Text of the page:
We've got news for you.

Register on BusinessLIVE at no cost to receive newsletters, read exclusive articles & more.
Register now

The Public Investment Corporation is a fractious and contentious entity. It is a massive investor, even by global standards, and dominates the JSE. Yet its political line has always been precarious. Its reason for existing was to secure the apartheid-era pensions of public servants held in the Government Employees Pension Fund (GEPF) (which the PIC manages). They, and subsequent state workers, receive a defined-benefit pension based on years of service and salary. But fears that an ANC government might not have been able to meet that obligation meant the GEPF was endowed with assets to cover the liability. For a government running a budget deficit, it is like having a savings account and an overdraft. That doesn’t make economic sense. Of course, it doesn’t feel like that when you are a civil servant contributing 7.5% of your salary to it every month (matched by 13%-16% paid by the employer). Civil servants are mitigating their credit risk, though the liability is still borne by the ...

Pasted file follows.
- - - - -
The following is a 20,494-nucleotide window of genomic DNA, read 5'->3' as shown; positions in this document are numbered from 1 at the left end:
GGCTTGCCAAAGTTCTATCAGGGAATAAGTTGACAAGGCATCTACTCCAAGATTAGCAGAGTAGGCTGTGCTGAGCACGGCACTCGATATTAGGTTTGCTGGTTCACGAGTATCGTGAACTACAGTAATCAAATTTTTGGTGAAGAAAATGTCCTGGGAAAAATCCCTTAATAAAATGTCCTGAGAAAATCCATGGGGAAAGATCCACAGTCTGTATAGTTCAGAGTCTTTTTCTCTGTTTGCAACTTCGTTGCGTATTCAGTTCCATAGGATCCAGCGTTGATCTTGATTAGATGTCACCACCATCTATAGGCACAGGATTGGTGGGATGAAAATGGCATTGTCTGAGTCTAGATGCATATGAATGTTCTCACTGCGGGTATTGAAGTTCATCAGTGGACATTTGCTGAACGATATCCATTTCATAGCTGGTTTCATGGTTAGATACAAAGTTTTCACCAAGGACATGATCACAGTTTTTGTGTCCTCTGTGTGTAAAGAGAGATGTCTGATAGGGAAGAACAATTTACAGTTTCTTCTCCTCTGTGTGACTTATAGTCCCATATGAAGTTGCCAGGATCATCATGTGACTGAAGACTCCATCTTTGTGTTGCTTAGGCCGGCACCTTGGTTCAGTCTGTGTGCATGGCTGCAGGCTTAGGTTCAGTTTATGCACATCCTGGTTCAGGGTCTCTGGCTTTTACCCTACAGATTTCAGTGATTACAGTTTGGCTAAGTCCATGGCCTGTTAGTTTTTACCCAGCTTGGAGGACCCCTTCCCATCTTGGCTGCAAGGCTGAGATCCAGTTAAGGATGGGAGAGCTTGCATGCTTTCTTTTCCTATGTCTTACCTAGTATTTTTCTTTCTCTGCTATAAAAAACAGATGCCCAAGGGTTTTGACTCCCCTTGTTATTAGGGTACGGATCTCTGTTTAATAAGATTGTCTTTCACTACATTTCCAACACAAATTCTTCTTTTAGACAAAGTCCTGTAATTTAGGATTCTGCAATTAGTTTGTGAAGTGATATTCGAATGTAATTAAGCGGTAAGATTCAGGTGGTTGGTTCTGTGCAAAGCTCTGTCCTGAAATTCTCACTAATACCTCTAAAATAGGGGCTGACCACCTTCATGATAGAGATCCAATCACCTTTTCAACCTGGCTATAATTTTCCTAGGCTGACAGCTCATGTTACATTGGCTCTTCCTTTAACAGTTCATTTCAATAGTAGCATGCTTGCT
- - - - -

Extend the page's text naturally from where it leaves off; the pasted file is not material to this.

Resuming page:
BL Premium

This article is reserved for our subscribers.

A subscription helps you enjoy the best of our business content every day along with benefits such as articles from our international business news partners; ProfileData financial data; and digital access to the Sunday Times and Sunday Times Daily.

Already subscribed? Simply sign in below.

Questions or problems? Email helpdesk@businesslive.co.za or call 0860 52 52 00. Got a subscription voucher? Redeem it now